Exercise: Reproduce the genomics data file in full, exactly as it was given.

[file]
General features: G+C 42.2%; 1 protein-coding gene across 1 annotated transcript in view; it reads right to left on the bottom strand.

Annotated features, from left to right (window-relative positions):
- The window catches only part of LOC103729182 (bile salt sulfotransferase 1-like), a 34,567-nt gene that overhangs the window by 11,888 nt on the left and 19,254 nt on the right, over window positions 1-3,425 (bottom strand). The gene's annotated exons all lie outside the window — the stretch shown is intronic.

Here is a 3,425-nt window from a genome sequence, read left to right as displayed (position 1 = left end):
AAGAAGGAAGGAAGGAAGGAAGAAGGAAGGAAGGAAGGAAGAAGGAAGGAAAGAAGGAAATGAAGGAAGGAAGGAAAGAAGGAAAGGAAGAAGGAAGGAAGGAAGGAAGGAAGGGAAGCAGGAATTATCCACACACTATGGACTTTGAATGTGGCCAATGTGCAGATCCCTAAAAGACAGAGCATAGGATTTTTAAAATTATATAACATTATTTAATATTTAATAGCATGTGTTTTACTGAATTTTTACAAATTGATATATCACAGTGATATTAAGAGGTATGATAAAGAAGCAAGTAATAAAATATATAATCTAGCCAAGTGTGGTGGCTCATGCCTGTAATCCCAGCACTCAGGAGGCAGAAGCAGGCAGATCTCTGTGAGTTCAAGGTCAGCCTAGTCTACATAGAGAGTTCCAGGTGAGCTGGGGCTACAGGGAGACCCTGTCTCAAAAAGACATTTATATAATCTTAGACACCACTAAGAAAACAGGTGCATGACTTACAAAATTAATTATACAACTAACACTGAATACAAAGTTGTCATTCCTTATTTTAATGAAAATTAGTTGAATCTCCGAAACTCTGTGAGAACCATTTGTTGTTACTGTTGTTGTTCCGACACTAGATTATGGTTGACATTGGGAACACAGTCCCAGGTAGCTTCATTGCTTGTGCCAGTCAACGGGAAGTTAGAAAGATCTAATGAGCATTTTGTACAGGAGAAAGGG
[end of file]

General features: G+C 42.2%; 1 protein-coding gene across 1 annotated transcript in view; it reads right to left on the bottom strand.

Annotated features, from left to right (window-relative positions):
- The window catches only part of LOC103729182 (bile salt sulfotransferase 1-like), a 34,567-nt gene that overhangs the window by 11,888 nt on the left and 19,254 nt on the right, over window positions 1-3,425 (bottom strand). The gene's annotated exons all lie outside the window — the stretch shown is intronic.

Here is a 3,425-nt window from a genome sequence, read left to right as displayed (position 1 = left end):
AAGAAGGAAGGAAGGAAGGAAGAAGGAAGGAAGGAAGGAAGAAGGAAGGAAAGAAGGAAATGAAGGAAGGAAGGAAAGAAGGAAAGGAAGAAGGAAGGAAGGAAGGAAGGAAGGGAAGCAGGAATTATCCACACACTATGGACTTTGAATGTGGCCAATGTGCAGATCCCTAAAAGACAGAGCATAGGATTTTTAAAATTATATAACATTATTTAATATTTAATAGCATGTGTTTTACTGAATTTTTACAAATTGATATATCACAGTGATATTAAGAGGTATGATAAAGAAGCAAGTAATAAAATATATAATCTAGCCAAGTGTGGTGGCTCATGCCTGTAATCCCAGCACTCAGGAGGCAGAAGCAGGCAGATCTCTGTGAGTTCAAGGTCAGCCTAGTCTACATAGAGAGTTCCAGGTGAGCTGGGGCTACAGGGAGACCCTGTCTCAAAAAGACATTTATATAATCTTAGACACCACTAAGAAAACAGGTGCATGACTTACAAAATTAATTATACAACTAACACTGAATACAAAGTTGTCATTCCTTATTTTAATGAAAATTAGTTGAATCTCCGAAACTCTGTGAGAACCATTTGTTGTTACTGTTGTTGTTCCGACACTAGATTATGGTTGACATTGGGAACACAGTCCCAGGTAGCTTCATTGCTTGTGCCAGTCAACGGGAAGTTAGAAAGATCTAATGAGCATTTTGTACAGGAGAAAGGG